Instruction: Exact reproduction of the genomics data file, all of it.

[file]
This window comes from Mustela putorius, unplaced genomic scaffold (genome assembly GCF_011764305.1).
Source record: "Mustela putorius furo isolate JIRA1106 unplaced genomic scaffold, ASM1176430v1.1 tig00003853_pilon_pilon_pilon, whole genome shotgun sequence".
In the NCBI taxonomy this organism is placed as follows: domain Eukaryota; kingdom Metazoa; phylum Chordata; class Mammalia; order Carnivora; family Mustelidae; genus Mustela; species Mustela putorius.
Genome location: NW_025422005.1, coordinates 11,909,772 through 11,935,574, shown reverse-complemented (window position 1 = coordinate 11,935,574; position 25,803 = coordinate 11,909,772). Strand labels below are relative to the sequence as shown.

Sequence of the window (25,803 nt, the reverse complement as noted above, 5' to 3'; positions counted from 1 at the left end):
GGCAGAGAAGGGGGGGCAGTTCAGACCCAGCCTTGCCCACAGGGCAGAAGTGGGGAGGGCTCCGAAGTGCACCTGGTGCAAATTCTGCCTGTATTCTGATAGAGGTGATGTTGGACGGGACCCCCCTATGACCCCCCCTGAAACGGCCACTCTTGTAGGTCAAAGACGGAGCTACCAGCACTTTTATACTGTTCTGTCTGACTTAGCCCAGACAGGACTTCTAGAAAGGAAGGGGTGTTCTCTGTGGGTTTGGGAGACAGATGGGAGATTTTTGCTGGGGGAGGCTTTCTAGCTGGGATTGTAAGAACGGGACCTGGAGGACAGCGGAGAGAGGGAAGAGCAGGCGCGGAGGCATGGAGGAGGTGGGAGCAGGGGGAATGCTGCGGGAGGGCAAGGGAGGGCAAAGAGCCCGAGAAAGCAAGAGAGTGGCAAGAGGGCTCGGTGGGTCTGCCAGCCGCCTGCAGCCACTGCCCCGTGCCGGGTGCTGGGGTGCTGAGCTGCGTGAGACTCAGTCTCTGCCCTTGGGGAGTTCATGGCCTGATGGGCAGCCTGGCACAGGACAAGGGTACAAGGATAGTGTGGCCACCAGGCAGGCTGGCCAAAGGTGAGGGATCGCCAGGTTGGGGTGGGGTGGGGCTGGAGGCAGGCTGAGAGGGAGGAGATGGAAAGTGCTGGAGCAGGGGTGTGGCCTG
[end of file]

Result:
This window comes from Mustela putorius, unplaced genomic scaffold (genome assembly GCF_011764305.1).
Source record: "Mustela putorius furo isolate JIRA1106 unplaced genomic scaffold, ASM1176430v1.1 tig00003853_pilon_pilon_pilon, whole genome shotgun sequence".
In the NCBI taxonomy this organism is placed as follows: domain Eukaryota; kingdom Metazoa; phylum Chordata; class Mammalia; order Carnivora; family Mustelidae; genus Mustela; species Mustela putorius.
Genome location: NW_025422005.1, coordinates 11,909,772 through 11,935,574, shown reverse-complemented (window position 1 = coordinate 11,935,574; position 25,803 = coordinate 11,909,772). Strand labels below are relative to the sequence as shown.

Sequence of the window (25,803 nt, the reverse complement as noted above, 5' to 3'; positions counted from 1 at the left end):
GGCAGAGAAGGGGGGGCAGTTCAGACCCAGCCTTGCCCACAGGGCAGAAGTGGGGAGGGCTCCGAAGTGCACCTGGTGCAAATTCTGCCTGTATTCTGATAGAGGTGATGTTGGACGGGACCCCCCTATGACCCCCCCTGAAACGGCCACTCTTGTAGGTCAAAGACGGAGCTACCAGCACTTTTATACTGTTCTGTCTGACTTAGCCCAGACAGGACTTCTAGAAAGGAAGGGGTGTTCTCTGTGGGTTTGGGAGACAGATGGGAGATTTTTGCTGGGGGAGGCTTTCTAGCTGGGATTGTAAGAACGGGACCTGGAGGACAGCGGAGAGAGGGAAGAGCAGGCGCGGAGGCATGGAGGAGGTGGGAGCAGGGGGAATGCTGCGGGAGGGCAAGGGAGGGCAAAGAGCCCGAGAAAGCAAGAGAGTGGCAAGAGGGCTCGGTGGGTCTGCCAGCCGCCTGCAGCCACTGCCCCGTGCCGGGTGCTGGGGTGCTGAGCTGCGTGAGACTCAGTCTCTGCCCTTGGGGAGTTCATGGCCTGATGGGCAGCCTGGCACAGGACAAGGGTACAAGGATAGTGTGGCCACCAGGCAGGCTGGCCAAAGGTGAGGGATCGCCAGGTTGGGGTGGGGTGGGGCTGGAGGCAGGCTGAGAGGGAGGAGATGGAAAGTGCTGGAGCAGGGGTGTGGCCTG